6. Liz says:

    Those blackberries look wonderful!
    I read that there is another Great British Bird Count underway, it is hoped with the largest number of volunteers ever. Are you participating again?
    After about ten days like you are experiencing — no rain, hot temps — we were deluged on Friday afternoon. Over 60,000 in Lexington without power because of downed trees and lightning. They brought in linemen from other states and at 9:30 last night (30 hours after the storm) the lights came back on!

    • Flighty says:

      Liz they tasted as good as they look. There’s a butterfly count on at the moment, which I do, and the next bird count is early next year.
      Goodness I do hope that we don’t get weather like that here. I’m glad to see that your power was restored. xx

  7. Jade says:

    We ever had that kind of false alarm too. It was quite frustrating at times to see some potential rain gone – being blown away by the wind! You plot may look a little dry but I can still see a lot of very beautiful flowers! And it’s very productive! You’ve got plenty of good harvest I can only dream of. Those blackberries look really yummy!
    Pray that you get some rain soon despite the dry and hot forecast!
    Thanks and same to you!

    • Flighty says:

      Jade it’s so annoying when that happens. Thanks, it’s still looking reasonable given how dry and hot it’s been. The blackberries certainly are yummy.
      Thanks, that’s what we’re all praying for. xx

  8. Sharon says:

    Life, as well as the heat has kept me away from the plot. Daily watering is essential and still everything looks parched. Flowers are looking lovely as ever.

  9. Stay cool and enjoy your lovely blackberries! Xx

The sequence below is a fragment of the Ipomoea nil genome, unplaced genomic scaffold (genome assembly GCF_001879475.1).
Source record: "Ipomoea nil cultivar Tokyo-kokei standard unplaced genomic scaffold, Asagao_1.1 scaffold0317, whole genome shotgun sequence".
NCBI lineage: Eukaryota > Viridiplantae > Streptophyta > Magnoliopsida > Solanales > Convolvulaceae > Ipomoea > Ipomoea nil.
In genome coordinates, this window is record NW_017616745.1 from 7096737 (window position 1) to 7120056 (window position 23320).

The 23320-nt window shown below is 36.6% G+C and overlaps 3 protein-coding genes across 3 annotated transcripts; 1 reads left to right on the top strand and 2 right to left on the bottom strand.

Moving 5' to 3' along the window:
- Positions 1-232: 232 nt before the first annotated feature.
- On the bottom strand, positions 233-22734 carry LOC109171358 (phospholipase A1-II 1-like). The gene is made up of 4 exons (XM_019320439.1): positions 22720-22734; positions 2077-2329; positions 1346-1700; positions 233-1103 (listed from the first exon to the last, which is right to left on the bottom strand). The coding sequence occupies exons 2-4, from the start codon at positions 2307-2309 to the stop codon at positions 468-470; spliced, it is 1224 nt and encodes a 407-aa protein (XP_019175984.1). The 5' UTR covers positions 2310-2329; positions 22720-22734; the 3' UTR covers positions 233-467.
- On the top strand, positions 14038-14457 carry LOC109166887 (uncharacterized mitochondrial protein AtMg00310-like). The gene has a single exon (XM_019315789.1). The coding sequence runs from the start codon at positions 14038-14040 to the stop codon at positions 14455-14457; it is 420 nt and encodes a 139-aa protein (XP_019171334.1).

10. snowbird says:

    Good to know you are getting good harvests and the torrential rain didn’t flatten the plants. The weather forecast is wrong every time here, we are always promised rain that rarely comes. We have lots of dunnocks here, wonderful little birds that flit through the hedges and under the eaves, good to know you have one! I would love it to cool down and rain. This heat is driving me nuts!xxx

    • Flighty says:

      Snowbird thanks, it’s a relief on both counts. That’s rather annoying. Lucky you, as you say they wonderful little birds. So would I. Me too. xx

  11. menhir1 says:

    Your crops and flowerings are well ahead of ours, even with the milder weather we have eventually had this year. We have a choice of growing salads, when the birds deign to leave some for us! My Crocosmia are still putting growth into a healthy crop of leaves.

    This year we seem to have more Sparrows in the garden than Dunnocks. As I understand it, Sparrows were few and far between in your region. In previous years we’ve been visited by plenty of Dunnocks and fewer Sparrows. We have also seen many Starlings and varieties of crows so far this year. There’s been the occasional visit from Wagtails.

    • Flighty says:

      Menhir that’s not really surprising, but you may well end up doing better than here. I think that a clump of crocosmia always looks impressive.
      Lucky you. Sparrows have certainly declined here, and I rarely see any nowadays sadly. You sure do see a good variety of birds. xx

  12. I love dunnocks, such understated little birds. Stay cool Mike!

  13. lowcarbdiabeticJan says:

    Those blackberries look delicious.
    I wish it would rain, the heat here in the UK has been way too hot!

    Stay as cool as you can.

    All the best Jan

  14. nikkipolani says:

    Nice to have seen (and identified!) a new bird on the plot. 85F is too hot to plot. It was 99F when I got home from work. Decided to wait a few hours before tackling any chores.